That just didn’t happen. As political and social and cultural prophet, Orwell is wrong again and again. When blurb writers and reviewers claim that Orwell ‘still speaks to our time’, is ‘more relevant than ever’, I don’t get it. We do not today face the threat of external totalitarian regimes invading and conquering us. If we do face a political challenge today, it is from the political instability caused by the prolonged rule of neo-liberal capitalist ideology which has produced an unequal society, exacerbated by the tensions caused by mass immigration.

But then, society was also grossly unequal in the 1970s and 1980s and 1990s. In fact, it’s a working definition of a free democracy that it is always struggling with various crises of unrest and complaint. I am old enough to remember the endless strikes of the 1970s, the Miners’ Strike of 1984, the Poll Tax riots in the early 1990s. In comparison the situation we find ourselves in now, in 2017, seems like a kind of consumer utopia for a large percentage of the population.

And far from living in a society of zombies who supinely accept the mind-numbing slogans of a totalitarian government, do we not live in the extreme opposite – a society which, due to the internet, Facebook, twitter, Instagram, and millions of blogs like my one, has more voices yelling complaint about every possible issue under the sun than ever before in human history?

On the plus side Orwell’s journalism offers trenchant commentaries on particular events of his day, and a good deal of nostalgic fondness for imperial weights and measures, forgotten Edwardian novels and boys comics. It contains thoughts on social issues and trends which are often overlooked by the history books. The fact that shopkeepers got ruder as rationing got tighter (p.308), tensions between American soldiers and the native English, the significance of the lonely hearts columns in wartime newspapers (p.278) – Orwell’s writings present a fascinating social and intellectual record of his age, specifically the 1930s and 1940s. This volume amounts to a useful primer on the texture of ordinary life in the era of the Great Depression, the Second World War and the start of the Cold War.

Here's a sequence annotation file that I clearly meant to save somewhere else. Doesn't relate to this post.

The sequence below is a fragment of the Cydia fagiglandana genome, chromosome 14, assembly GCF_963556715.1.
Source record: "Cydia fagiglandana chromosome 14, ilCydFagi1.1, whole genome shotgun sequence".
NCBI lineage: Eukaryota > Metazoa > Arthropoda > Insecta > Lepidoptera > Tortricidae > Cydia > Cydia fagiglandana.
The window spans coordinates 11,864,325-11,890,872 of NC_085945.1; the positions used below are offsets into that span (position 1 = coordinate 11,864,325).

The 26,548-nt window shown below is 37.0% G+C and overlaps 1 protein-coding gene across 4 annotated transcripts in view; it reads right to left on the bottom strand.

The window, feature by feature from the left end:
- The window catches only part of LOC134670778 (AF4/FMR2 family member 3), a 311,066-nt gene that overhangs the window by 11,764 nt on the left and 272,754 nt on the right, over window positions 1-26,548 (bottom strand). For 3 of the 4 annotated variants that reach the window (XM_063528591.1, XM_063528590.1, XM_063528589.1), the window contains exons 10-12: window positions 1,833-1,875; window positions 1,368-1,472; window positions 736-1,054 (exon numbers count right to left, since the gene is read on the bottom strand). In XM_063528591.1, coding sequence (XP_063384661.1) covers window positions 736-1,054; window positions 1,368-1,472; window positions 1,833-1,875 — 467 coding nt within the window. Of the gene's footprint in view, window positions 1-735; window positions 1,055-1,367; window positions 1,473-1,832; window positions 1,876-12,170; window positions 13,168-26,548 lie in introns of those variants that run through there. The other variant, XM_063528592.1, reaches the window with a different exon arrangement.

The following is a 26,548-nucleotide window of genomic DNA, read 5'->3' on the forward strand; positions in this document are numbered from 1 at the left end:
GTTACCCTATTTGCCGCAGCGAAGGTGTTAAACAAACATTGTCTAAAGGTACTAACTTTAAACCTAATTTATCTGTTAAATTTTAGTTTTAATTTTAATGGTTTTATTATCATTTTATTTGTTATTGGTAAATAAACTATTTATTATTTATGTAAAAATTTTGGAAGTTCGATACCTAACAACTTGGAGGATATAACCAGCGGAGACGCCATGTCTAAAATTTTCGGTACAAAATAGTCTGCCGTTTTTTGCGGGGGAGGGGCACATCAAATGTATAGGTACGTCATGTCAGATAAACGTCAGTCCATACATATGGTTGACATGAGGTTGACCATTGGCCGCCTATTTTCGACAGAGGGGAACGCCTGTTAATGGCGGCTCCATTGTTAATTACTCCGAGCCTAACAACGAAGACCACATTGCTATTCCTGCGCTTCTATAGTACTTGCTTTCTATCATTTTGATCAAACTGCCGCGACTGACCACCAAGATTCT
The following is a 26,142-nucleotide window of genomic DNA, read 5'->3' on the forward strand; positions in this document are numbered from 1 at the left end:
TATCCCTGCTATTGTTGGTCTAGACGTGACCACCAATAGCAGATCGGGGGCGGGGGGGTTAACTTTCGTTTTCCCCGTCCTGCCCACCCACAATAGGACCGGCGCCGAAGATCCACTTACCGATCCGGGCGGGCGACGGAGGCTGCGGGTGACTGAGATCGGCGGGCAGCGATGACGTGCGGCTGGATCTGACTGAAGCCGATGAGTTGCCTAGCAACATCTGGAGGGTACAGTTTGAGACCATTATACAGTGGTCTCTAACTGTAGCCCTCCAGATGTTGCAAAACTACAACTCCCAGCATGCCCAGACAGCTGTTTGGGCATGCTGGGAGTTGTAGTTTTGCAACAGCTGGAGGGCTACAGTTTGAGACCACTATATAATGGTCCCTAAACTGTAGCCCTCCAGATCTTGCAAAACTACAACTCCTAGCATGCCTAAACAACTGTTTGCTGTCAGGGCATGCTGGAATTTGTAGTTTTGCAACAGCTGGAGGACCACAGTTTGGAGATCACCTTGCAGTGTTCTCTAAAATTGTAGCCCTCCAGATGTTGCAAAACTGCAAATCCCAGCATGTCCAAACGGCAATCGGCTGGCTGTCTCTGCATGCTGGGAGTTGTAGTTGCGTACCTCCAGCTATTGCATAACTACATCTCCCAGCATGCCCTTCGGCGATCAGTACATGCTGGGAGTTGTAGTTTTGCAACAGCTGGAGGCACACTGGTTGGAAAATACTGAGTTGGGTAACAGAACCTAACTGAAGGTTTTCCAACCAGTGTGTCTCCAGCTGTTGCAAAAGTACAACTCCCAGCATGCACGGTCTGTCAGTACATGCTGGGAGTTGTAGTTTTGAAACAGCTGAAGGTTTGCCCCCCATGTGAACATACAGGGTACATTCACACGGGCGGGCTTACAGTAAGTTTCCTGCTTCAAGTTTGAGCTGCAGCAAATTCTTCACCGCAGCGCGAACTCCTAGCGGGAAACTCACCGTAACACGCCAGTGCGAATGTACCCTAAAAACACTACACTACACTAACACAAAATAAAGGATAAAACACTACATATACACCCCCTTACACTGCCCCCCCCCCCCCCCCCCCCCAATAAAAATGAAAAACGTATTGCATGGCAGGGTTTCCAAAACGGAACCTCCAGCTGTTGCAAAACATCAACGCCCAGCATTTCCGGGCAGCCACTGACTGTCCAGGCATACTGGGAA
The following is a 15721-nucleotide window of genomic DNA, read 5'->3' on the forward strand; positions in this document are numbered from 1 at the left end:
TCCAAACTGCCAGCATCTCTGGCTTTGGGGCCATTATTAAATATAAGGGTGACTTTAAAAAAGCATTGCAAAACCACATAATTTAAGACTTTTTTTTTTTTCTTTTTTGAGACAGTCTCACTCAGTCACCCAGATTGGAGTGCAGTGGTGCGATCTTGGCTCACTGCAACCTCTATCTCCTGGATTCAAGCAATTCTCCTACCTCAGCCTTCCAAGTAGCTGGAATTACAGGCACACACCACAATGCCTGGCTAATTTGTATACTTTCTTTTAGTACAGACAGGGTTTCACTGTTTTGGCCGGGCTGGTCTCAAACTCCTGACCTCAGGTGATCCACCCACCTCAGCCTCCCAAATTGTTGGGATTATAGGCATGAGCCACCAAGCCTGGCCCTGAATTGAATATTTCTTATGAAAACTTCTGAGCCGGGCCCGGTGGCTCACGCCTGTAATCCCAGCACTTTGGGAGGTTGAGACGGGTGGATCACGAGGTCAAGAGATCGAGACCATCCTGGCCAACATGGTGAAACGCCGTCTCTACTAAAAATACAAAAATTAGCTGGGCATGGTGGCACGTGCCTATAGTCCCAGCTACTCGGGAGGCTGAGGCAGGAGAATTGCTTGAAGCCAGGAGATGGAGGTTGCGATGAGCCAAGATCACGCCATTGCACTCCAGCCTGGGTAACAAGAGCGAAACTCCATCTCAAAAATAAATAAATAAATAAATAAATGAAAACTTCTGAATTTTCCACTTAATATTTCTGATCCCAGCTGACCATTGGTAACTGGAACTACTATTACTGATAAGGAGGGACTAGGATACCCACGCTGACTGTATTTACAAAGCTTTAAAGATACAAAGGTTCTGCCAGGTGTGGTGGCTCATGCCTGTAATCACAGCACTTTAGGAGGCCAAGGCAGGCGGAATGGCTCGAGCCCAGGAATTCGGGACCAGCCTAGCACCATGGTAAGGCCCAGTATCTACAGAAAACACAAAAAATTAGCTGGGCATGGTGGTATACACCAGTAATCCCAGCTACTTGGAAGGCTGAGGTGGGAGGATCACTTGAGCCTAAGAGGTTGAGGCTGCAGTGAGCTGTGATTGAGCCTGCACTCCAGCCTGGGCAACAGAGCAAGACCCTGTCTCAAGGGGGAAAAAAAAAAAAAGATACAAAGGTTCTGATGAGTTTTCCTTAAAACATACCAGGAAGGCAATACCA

Preparation for Nineteen Eighty-Four

Maybe the best way of seeing all these essays and reviews – in fact the way in which they themselves often suggest they are read – is as a steady, thorough and obsessive working-out of the themes and ideas which reach their perfect expression in Nineteen Eighty-Four.

Whenever Orwell mentions thought-control, or the implications of totalitarian society on culture, or the death of free speech, or control of the past, or the likely division of the world into three superstates (p.315), the reader can’t help but think of hos these ideas will end up informing his great novel.

In this respect, Orwell was tremendously lucky. As this selection shows, from almost the start of his career he was obsessed with the idea of totalitarianism and how it would destroy the decencies and freedoms he remembered from the Edwardian boyhood which he held so dear. Over and over again he nags and worries at the implications of this terrifying threat. I call him ‘lucky’ because he was lucky enough to find an imaginative structure into which he could pour a lifetime of brooding and thinking. And lucky that he managed to complete his masterwork, considering just how close a race it was against his worsening health in the late 1940s.